On the afternoon and night of Saturday 8 January, a major low-pressure system that had been building over the Atlantic unleashed a ferocious storm over southern Sweden. By Sunday morning, Cyclone Gudrun, as it came to be known, had moved eastwards over the Baltic, but the devastation in the southernmost third of Sweden was clear: many million trees had been felled, 400 000 people were without electricity, and many roads and railway lines were blocked by fallen trees.
Gudrun’s consequences for the forest sector in southern Sweden were nothing short of catastrophic. Some 75 million m3 of timber was felled, more than in all storms in the 20th century in Sweden put together. In a matter of hours, timber equaling an entire year’s annual harvest in the whole of the country was brought down. Gudrun also came to be a true wake-up call for Swedish forestry when it comes to climate change adaptation.
The 2014 annual two-day Autumn Excursion organized by the Swedish Forestry Association (Föreningen Skogen) gathered 150 people – among them a veritable Who’s Who of Swedish forestry – to discuss what has been learned in the almost 10 years since the storm.
A future for Norway spruce?
More than 80% of the felled wood was Norway spruce. With their shallow roots, the Norway spruce trees were already vulnerable to high winds, and this vulnerability was multiplied by the fact that warm early winter weather had meant forest soils were not frozen. Although it is not certain that Gudrun-scale storms will become more frequent or more intense with a warmer climate, it is certainly possible; warmer winter weather is even more likely. One of the biggest questions raised by Gudrun is around the future role of Norway spruce – currently by far the favourite tree species in forestry in southern Sweden – in a changing climate.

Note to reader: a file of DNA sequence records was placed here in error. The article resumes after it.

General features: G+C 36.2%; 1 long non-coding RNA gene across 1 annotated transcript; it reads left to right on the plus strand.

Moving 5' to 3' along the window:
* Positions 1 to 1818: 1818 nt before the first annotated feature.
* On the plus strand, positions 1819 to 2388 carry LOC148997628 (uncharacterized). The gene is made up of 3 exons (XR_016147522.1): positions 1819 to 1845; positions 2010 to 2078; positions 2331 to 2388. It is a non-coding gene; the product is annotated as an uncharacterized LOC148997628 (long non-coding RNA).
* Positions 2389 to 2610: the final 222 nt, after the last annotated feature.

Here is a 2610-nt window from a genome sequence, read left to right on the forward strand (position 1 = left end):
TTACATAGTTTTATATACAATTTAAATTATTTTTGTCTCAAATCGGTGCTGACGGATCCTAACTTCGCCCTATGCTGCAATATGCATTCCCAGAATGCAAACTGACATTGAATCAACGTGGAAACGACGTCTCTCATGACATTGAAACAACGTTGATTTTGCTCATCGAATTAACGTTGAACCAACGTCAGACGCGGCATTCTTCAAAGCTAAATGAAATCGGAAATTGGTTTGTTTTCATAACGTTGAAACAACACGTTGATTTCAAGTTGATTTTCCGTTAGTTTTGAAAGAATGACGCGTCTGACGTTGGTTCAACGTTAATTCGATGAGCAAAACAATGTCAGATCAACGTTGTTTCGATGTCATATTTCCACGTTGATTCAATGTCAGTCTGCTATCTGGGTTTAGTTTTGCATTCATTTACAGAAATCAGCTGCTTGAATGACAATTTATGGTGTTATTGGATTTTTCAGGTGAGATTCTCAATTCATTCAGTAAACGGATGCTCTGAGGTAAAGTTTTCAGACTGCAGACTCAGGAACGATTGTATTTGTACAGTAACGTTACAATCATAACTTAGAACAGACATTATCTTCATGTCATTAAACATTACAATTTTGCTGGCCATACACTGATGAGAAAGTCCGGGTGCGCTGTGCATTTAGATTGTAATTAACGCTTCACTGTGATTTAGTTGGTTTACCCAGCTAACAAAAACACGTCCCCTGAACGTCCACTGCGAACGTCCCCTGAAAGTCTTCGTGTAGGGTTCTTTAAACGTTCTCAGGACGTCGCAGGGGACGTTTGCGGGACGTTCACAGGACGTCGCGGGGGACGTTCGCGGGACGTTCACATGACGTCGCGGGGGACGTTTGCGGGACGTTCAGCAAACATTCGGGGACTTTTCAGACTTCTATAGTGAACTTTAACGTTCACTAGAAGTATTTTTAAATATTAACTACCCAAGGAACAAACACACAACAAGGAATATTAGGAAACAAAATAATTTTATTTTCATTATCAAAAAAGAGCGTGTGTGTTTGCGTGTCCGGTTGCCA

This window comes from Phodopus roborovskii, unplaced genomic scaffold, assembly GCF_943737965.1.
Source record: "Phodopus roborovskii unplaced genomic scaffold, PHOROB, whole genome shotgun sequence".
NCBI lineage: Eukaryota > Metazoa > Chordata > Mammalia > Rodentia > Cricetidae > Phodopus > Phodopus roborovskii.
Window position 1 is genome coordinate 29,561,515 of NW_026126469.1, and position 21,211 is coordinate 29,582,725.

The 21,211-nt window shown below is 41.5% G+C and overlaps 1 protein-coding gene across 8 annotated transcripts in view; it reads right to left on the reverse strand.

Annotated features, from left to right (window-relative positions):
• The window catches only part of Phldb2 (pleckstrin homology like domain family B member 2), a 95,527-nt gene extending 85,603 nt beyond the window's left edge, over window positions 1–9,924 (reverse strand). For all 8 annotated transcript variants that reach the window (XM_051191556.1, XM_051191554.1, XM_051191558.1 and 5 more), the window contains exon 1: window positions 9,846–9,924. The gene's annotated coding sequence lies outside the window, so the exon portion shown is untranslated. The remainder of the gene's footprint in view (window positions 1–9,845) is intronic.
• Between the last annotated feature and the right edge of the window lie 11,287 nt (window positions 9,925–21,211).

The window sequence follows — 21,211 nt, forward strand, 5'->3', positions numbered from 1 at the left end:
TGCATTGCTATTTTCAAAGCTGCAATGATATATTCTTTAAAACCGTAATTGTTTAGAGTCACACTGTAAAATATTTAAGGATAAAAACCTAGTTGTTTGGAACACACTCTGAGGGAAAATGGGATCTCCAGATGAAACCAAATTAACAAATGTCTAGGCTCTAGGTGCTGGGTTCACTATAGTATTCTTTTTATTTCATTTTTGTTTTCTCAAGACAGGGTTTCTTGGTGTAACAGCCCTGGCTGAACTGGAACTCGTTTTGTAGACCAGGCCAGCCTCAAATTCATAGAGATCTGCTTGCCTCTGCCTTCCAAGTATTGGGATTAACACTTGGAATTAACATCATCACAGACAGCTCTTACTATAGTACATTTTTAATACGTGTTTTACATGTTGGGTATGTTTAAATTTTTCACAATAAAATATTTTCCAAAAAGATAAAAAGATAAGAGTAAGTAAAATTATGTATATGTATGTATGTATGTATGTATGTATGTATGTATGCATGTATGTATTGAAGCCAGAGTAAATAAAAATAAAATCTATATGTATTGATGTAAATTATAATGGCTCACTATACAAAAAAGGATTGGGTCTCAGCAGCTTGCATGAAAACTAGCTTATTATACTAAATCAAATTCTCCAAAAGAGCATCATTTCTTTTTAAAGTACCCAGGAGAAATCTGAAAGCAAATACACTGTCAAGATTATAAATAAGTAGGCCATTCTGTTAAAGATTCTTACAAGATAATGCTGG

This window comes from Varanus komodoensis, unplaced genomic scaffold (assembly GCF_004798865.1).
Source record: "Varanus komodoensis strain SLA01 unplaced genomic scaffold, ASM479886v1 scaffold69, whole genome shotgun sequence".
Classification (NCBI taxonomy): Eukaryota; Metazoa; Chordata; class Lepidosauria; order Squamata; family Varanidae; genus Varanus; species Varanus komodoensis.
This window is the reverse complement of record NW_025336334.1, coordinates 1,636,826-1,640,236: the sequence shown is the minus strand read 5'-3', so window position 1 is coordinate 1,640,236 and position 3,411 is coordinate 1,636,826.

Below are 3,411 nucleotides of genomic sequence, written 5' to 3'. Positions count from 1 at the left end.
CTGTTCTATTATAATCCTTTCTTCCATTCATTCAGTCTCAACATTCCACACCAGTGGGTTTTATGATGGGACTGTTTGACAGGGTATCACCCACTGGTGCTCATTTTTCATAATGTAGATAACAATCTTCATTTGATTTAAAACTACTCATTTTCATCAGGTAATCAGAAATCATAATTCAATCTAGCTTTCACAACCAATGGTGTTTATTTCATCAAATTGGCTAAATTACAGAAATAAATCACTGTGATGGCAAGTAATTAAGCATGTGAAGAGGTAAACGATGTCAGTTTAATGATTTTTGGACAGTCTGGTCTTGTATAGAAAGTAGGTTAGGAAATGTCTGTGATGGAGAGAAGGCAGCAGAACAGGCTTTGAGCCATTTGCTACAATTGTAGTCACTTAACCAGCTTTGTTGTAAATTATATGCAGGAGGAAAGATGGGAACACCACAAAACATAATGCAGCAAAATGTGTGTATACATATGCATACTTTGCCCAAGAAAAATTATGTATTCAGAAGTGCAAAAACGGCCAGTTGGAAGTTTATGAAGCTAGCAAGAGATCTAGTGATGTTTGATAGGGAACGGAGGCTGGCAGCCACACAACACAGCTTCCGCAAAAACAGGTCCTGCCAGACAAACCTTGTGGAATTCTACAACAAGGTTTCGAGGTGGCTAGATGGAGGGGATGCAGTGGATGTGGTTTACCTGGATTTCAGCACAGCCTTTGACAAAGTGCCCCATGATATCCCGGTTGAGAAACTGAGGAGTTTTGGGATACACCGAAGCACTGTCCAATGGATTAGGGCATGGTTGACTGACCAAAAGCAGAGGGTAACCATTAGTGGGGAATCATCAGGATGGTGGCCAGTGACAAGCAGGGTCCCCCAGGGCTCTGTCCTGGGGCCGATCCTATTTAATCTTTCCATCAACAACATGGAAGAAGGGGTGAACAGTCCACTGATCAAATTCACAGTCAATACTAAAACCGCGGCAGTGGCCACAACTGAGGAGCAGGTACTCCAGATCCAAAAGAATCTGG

Discussions during the excursion focused on two possible strategies: switching to another, less vulnerable, tree species, and continuing to cultivate Norway spruce, but changing management practices to reduce the risk from storms.
Neither choice is simple. To begin with, Norway spruce has become the predominant timber species in southern Sweden as it has a number of advantages. First, it is straightforward to manage; most importantly, it’s not a favourite food of deer and moose, who make it virtually impossible to plant Scots pine in large parts of southern Sweden. Secondly, there is assured and large industrial demand for Norway spruce within Sweden. Viable alternative tree species, like larch, might need to be transported abroad to find a seller willing to pay a decent price.
Thus it seems like Norway spruce is here to stay as the dominant timber species in southern Sweden. This is despite both governmental subsidies for the establishment of oaks and beech and the efforts of people like Anders Lomholt, forest manager at Sperlingsholm Estate and an enthusiastic proponent of exotic tree species like hybrid larch and Sitka spruce.
Adapting to uncertainty
That brings us to management changes. A hot topic for discussion during the excursion was if, how and when to thin out spruce plantations. Thinning boosts productive potential and quality of the remaining trees. However, it also opens up forest stands and can make them more vulnerable to high winds. This means that the timing and methods of thinning can make a huge difference to commercial forests’ vulnerability to storms.
At the same time as a warming climate alters conditions for forestry all over the country, large parts of the Swedish forest industry are having to adapt to a drop in demand, thanks in part to the shift from printed to digital media. This became evident during a study visit to Hyltebruk, where Stora Enso’s papermill, a major newsprint producer, was recently forced to halve its staff. One clear message from the discussions during the excursion is that the Swedish forestry sector is moving towards an ever more uncertain future.
Next year’s excursion will be hosted by Mistra-SWECIA – where SEI is a key partner. Following the same path, it will focus on another, more recent disastrous event: the August 2014 forest fire in Västmanland, and how to deal with risk and the unknown unknowns potentially affecting Swedish forestry.